For example, a cough index may be incremented based on the occurrence of a cough. The amount that the cough index is incremented may be determined based on the severity of the cough, e.g., the cough index may be incremented by a greater amount if the cough is more severe. In some examples, the cough index may be decremented based on the passage of a predetermined amount of time without the detection of a cough. After the cough index is updated, the cough index is compared to a threshold (124).

In some examples, the processor 70 may compare the cough index to a plurality of predetermined thresholds. In some examples, the thresholds may be chosen by a physician. Each threshold may be associated with a different response by the processor. For example, processor 70 may notify a physician (126) of the cough index level when a first threshold has been passed. The notification to the physician may include an indication that the risk of a heart failure event, e.g., decompensation and/or hospitalization, or arrhythmia for the patient has increased. In some examples, telemetry module 78 communicates with a remote device to provide an indication that the threshold has been passed.

In some examples, in response to a second threshold, processor 70 may modify the cardiac stimulation being provided to the heart 14. In some examples, one or more of the predetermined thresholds is set to flag a change in heart failure status. In such examples, processor 70 may modify cardiac resynchronization therapy parameters to combat the decline in heart function. In some examples, the physician may review and modify therapy parameters in response to the notification.

In some examples, the coughing index may be considered in conjunction with other physiological parameters or indices derived from other physiological parameters when assessing the progression of heart failure or efficacy of cardiac resynchronization therapy. For example, the coughing index may be considered in conjunction with thoracic impedance, or a thoracic edema or fluid index derived from thoracic impedance, such as that provided by Optivol® feature of certain IMDs available from Medtronic, Inc. of Minneapolis, Minn. In some examples, the coughing index may additionally or alternatively be considered in conjunction with one or more of heart rate variability, night heart rate, respiration depth or frequency, activity, or arrhythmia burden, as examples.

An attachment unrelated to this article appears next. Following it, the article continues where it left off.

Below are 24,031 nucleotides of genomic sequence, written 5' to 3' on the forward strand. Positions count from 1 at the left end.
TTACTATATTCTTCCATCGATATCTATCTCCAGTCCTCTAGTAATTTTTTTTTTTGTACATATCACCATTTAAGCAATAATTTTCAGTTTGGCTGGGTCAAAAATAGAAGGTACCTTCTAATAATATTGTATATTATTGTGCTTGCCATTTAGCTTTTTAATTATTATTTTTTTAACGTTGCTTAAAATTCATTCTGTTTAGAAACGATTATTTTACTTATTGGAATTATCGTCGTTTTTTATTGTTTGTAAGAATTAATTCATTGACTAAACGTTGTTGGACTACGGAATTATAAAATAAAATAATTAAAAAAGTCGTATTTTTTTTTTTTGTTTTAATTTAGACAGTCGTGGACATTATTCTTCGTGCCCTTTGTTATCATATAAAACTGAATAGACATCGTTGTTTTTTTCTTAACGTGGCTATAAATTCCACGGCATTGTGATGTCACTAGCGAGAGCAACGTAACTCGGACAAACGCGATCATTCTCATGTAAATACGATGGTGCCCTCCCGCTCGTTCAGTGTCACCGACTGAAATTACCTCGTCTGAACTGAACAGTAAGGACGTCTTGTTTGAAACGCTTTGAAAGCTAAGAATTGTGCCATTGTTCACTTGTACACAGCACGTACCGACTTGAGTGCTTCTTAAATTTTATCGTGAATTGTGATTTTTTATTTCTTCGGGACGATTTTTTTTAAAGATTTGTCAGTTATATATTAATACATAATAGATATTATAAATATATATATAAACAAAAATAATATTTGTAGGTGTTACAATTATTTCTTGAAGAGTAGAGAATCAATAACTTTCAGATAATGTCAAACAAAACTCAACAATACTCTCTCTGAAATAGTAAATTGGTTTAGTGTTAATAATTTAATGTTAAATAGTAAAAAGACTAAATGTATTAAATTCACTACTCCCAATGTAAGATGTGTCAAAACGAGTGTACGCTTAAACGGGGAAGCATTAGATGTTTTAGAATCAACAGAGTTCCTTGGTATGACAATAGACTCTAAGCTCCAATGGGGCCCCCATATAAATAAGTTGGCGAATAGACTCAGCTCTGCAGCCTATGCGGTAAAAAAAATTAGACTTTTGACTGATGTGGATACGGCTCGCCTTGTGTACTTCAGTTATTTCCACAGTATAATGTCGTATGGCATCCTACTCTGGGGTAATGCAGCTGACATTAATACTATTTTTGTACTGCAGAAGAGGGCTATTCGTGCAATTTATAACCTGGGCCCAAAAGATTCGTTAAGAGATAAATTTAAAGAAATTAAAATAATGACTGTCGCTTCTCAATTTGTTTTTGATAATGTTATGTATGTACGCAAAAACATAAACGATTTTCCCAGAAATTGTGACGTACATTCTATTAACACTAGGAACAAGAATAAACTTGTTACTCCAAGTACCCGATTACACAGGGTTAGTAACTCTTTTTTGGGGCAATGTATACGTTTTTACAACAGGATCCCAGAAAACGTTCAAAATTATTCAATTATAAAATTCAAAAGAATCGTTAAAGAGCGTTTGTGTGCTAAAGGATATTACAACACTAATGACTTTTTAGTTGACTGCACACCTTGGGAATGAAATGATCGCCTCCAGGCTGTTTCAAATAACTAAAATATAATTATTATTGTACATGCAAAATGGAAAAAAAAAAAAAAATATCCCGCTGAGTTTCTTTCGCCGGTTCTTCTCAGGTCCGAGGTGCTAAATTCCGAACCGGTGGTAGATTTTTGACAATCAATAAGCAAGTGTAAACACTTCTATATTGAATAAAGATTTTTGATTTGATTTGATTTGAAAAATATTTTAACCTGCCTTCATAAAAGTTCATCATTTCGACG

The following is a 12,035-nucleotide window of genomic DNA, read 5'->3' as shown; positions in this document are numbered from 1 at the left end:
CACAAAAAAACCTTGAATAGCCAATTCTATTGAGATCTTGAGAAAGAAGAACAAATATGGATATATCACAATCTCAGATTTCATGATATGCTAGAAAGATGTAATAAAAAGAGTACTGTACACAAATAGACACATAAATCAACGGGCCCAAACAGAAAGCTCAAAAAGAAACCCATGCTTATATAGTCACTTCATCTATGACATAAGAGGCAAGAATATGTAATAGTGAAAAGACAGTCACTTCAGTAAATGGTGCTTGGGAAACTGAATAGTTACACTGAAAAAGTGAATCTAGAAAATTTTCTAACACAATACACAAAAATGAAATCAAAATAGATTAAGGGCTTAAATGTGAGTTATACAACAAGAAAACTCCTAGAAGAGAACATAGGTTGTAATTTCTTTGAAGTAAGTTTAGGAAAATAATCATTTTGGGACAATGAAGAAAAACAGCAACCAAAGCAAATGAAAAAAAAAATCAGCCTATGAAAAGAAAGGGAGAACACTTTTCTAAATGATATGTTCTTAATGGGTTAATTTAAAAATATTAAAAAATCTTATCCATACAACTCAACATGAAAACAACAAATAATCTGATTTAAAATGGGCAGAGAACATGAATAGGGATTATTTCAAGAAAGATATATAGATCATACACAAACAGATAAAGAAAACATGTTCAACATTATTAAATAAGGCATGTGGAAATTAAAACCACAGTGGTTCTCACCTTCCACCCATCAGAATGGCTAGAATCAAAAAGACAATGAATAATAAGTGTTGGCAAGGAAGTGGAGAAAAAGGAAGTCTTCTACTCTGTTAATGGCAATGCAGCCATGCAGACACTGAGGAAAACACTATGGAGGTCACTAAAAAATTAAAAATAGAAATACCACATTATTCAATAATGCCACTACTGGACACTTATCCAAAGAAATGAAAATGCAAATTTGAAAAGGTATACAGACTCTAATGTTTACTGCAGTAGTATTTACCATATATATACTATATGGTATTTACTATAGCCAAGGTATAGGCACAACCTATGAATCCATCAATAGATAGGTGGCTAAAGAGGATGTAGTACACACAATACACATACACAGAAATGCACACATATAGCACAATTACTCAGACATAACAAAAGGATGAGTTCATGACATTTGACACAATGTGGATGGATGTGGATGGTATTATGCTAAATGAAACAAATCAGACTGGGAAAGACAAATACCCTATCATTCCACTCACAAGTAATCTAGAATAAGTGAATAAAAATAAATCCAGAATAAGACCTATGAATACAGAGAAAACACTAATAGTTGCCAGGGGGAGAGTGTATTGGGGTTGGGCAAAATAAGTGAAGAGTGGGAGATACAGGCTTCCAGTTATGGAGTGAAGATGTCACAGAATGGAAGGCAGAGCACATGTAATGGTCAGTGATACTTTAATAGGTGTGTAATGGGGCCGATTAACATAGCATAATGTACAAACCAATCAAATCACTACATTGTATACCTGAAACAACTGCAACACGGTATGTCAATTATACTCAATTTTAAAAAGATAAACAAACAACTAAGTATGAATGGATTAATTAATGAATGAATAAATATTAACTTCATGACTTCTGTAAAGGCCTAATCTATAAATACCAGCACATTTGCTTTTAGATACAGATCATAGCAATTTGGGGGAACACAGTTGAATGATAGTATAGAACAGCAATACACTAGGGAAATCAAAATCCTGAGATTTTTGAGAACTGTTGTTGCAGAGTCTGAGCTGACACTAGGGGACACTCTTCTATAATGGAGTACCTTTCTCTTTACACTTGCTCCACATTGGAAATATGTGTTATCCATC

FIG. 9 illustrates an example technique for confirming the presence of various arrhythmias using cough detection. In some examples, the presence of a cough is used to help confirm the presence of ventricular tachycardia or ventricular fibrillation.

IMD 16 monitors EGM, acoustic, and activity signals (128). In some examples, the EGM signal is monitored by sensing module 76, the acoustic signal is monitored by acoustic sensor 82, and the activity signal is monitored by activity/posture sensor 84. When a possible arrhythmia is detected in the EGM signal, processor 70 determines if the abnormal EGM includes a treatable arrhythmia (130). If processor 70 determines that the arrhythmia is not treatable with the stimulation available, then IMD 16 continues to monitor the various signals. In some examples, an indication of the abnormal EGM is also provided to a remote device via telemetry module 76. In some examples, the presence of a cough is used to confirm (132) the presence of an arrhythmia. The determination of the presence of a cough is based on the acoustic and activity signals. In some examples, the cough based confirmation (132) may be based on the cough index. For example, if the cough index is above a predetermined level, then the arrhythmia is confirmed, and therapy is delivered (134). After therapy is delivered, IMD 16 continues to monitor EGM, acoustic and activity signals. In some examples, IMD 16 may perform additional confirmation checks before making the determination of whether to deliver therapy or not. For example, other aspects of the acoustic signal may be used to confirm the presence of an arrhythmia, or the appropriateness of the chosen treatment. In some examples, IMD 16 may decide whether or not to withhold therapy (136) based at least in part on the cough confirmation.

FIG. 10 illustrates example waveforms detected by IMD 16. EGM signal 140 may be collected by sensing module 74. The EGM signal 140 may be processed by sensing module 74 or by processor 70, for example. In some examples, IMD 16 monitors EGM signal 140 to determine whether an arrhythmia has occurred. Heart sounds signal 150 may be collected by acoustic sensor 82. A determination of whether a cough has occurred is based at least in part on information extracted from heart sounds signal 150. In some examples, heart sounds signal 150 is filtered, resulting in filtered heart sounds signal 160. The filtered heart sounds signal 160 is used, along with activity count 170, to determine whether a cough has occurred. Filtered heart sounds signal 160 is a filtered heart sounds signal during a coughing episode. In some examples, an activity count above certain level indicates that a cough is occurring. In some examples, the activity count is above 4 when coughing occurs.